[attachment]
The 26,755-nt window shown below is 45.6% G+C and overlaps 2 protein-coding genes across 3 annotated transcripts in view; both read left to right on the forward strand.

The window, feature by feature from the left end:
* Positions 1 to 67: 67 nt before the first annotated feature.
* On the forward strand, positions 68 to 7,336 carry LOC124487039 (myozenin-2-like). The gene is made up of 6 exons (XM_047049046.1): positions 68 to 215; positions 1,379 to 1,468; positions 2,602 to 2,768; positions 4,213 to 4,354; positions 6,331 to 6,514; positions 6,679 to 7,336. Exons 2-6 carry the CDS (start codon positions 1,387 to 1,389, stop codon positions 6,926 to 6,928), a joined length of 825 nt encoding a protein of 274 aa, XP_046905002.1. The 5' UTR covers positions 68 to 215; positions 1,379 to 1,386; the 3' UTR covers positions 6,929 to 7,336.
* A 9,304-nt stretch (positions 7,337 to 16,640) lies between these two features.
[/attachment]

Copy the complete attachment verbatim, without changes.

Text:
The 26,755-nt window shown below is 45.6% G+C and overlaps 2 protein-coding genes across 3 annotated transcripts in view; both read left to right on the forward strand.

The window, feature by feature from the left end:
* Positions 1 to 67: 67 nt before the first annotated feature.
* On the forward strand, positions 68 to 7,336 carry LOC124487039 (myozenin-2-like). The gene is made up of 6 exons (XM_047049046.1): positions 68 to 215; positions 1,379 to 1,468; positions 2,602 to 2,768; positions 4,213 to 4,354; positions 6,331 to 6,514; positions 6,679 to 7,336. Exons 2-6 carry the CDS (start codon positions 1,387 to 1,389, stop codon positions 6,926 to 6,928), a joined length of 825 nt encoding a protein of 274 aa, XP_046905002.1. The 5' UTR covers positions 68 to 215; positions 1,379 to 1,386; the 3' UTR covers positions 6,929 to 7,336.
* A 9,304-nt stretch (positions 7,337 to 16,640) lies between these two features.